The measure (A-3185) would require that all school districts in New Jersey use a standard contract template when hiring a new superintendent. The template would be created by state education officials and would address all aspects of employment including salary, health insurance, pension, sick days and vacation. School boards and prospective superintendents seeking to deviate from the standard contract would have to seek approval the Commissioner of the Department of Education.
(TRENTON) – Legislation Speaker Joseph J. Roberts Jr., Assemblyman Vincent Prieto and Assemblywoman Joan Voss sponsored to require health insurers to provide coverage for medically necessary treatments of autism-spectrum disorders today passed the General Assembly.
The measure (A-2238) passed 71-4 with one abstentions. It stems from the enactment in 2007 of seven laws that made New Jersey a national leader in providing support to families affected by autism.
“Failing to help a child try to overcome the obstacles presented by autism will lead to costlier problems later,” Roberts said. “Autistic adults who have not received the proper treatment will leave our families, communities and state with new and more expensive challenges. Not only are we making people’s lives better, we’re doing it in a very cost-effective way. This is just an incredibly good investment.”
“Families living every day with this baffling disorder need the assurance that autism treatments recommended by their doctors will be covered by insurers,” said Prieto (D-Hudson). “Autism already robs a person of so much; treating it shouldn’t also rob a family of their finances.”
The measure was endorsed in committee by Bob Wright, grandparent to an autistic child and co-founder of Autism Speaks. The group was involved in successfully lobbying the United Nations to recognize World Autism Day and Congress to provide more research money.
Assembly to Consider Bills to Require Autism Insurance Coverage, Combat Medical Errors, Restrict School Chief Pay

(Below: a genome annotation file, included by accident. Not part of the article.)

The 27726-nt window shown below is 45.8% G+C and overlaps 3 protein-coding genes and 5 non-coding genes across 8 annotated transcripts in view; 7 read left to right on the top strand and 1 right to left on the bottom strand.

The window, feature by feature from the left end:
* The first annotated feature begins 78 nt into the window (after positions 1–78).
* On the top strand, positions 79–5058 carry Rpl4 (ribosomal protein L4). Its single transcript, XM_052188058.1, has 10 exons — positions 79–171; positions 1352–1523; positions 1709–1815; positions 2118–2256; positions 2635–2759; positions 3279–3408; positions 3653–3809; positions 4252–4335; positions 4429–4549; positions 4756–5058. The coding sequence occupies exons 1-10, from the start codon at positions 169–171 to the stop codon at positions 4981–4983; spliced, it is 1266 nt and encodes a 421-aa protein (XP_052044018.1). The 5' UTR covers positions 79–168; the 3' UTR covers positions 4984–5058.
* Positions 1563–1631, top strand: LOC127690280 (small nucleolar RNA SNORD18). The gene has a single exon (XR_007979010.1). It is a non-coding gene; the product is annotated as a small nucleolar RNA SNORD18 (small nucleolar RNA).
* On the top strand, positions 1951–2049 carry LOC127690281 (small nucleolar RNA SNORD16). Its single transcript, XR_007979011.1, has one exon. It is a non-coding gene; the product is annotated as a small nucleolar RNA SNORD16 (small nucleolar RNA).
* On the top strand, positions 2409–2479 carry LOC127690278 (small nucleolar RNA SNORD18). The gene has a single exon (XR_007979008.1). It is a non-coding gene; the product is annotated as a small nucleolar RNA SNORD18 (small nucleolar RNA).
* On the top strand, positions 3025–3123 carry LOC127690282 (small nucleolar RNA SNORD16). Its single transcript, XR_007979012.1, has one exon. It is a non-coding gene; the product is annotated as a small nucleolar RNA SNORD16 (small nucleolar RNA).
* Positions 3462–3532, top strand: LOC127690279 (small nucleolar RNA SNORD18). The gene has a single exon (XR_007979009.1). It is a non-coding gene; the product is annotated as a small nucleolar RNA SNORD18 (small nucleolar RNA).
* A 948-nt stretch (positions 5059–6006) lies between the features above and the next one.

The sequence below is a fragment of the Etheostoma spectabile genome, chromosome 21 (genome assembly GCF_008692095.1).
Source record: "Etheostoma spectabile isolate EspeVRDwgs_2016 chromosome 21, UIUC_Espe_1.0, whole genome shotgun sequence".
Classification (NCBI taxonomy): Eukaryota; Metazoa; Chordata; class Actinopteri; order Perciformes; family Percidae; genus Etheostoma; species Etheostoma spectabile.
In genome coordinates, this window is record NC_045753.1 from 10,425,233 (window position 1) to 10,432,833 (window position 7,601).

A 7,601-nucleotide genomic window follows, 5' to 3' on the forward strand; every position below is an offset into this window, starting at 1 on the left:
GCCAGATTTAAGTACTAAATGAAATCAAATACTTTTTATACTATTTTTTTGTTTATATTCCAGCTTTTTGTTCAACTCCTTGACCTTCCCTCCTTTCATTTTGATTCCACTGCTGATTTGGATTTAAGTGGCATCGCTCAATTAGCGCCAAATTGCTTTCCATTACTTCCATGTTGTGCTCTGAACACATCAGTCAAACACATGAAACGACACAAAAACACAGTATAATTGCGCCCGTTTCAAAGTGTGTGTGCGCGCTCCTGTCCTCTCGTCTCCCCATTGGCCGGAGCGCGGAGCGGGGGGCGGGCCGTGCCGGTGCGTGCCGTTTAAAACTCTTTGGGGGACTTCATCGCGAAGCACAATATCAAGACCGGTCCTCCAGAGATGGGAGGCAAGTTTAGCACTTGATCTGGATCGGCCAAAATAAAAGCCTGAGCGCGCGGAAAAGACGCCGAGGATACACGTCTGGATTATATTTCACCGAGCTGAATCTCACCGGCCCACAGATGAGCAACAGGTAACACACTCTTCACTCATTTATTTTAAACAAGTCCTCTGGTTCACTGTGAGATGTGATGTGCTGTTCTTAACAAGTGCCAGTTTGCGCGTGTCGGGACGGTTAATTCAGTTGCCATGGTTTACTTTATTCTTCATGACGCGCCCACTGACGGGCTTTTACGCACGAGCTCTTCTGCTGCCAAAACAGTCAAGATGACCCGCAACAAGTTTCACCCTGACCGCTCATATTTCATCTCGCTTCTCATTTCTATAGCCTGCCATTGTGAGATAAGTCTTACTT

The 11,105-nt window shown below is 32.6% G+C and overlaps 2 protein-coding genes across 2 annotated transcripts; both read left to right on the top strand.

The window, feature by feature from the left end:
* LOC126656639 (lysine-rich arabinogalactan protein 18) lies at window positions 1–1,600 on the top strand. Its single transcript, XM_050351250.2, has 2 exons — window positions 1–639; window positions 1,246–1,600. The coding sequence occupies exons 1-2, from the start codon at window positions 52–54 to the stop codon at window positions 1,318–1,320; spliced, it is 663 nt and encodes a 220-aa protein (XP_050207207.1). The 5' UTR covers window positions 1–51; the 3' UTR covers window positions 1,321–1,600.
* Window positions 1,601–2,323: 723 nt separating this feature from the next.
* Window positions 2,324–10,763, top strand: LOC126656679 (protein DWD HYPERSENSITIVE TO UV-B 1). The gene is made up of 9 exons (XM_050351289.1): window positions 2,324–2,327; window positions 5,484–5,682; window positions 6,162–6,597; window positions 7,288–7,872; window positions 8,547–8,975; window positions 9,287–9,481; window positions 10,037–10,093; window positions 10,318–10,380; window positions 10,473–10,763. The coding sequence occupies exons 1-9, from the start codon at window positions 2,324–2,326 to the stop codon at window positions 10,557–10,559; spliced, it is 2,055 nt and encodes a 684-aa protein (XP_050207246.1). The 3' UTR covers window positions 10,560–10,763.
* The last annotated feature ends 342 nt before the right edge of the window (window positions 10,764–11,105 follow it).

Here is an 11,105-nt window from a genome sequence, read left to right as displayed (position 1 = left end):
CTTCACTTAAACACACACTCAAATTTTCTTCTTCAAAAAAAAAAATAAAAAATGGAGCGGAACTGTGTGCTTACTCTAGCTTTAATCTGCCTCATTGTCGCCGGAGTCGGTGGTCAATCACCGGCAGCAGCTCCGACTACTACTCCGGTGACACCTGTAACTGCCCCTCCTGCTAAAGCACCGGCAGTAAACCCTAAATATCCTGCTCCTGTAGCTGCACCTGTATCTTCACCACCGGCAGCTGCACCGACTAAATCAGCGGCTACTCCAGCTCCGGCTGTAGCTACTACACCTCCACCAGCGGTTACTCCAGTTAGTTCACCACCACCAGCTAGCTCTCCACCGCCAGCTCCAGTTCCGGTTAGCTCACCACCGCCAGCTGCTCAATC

Will Also Mull Lt. Gov. Campaign Disclosure and Finance Rules
(TRENTON) – The Assembly will meet Thursday to vote on measures to require insurance coverage for autism treatments, combat hospital medical errors, restrict excessive school chief pay and impose campaign rules on lieutenant governor candidates.
Legislation Assemblyman Speaker Joseph J. Roberts Jr. (D-Camden), Vincent Prieto (D-Hudson) and Assemblywoman Joan Voss (D-Bergen) sponsored would require insurers to provide coverage for autism treatments.
The measure (A-2238) stems from the enactment in 2007 of seven laws that made New Jersey a national leader in providing support to families affected by autism. New Jersey has the nation’s highest autism rates.
“Autistic adults who have not received the proper treatment will leave our families, communities and state with new and more expensive challenges,” Roberts said. “Not only are we making people’s lives better, we’re doing it in a very cost-effective way.”
Legislation (A-1264/3371/3633) Assemblymen Paul Moriarty, Linda Greenstein (D-Middlesex/Mercer), Lou Greenwald and Nilsa Cruz Perez (both D-Camden) sponsored would prohibit hospitals from holding patients and their insurance companies liable for medical bills related to errors and require public hospital-specific reporting.
“Patients rightly expect that their safety and wellbeing will be protected when they visit a hospital,” said Moriarty (D-Gloucester).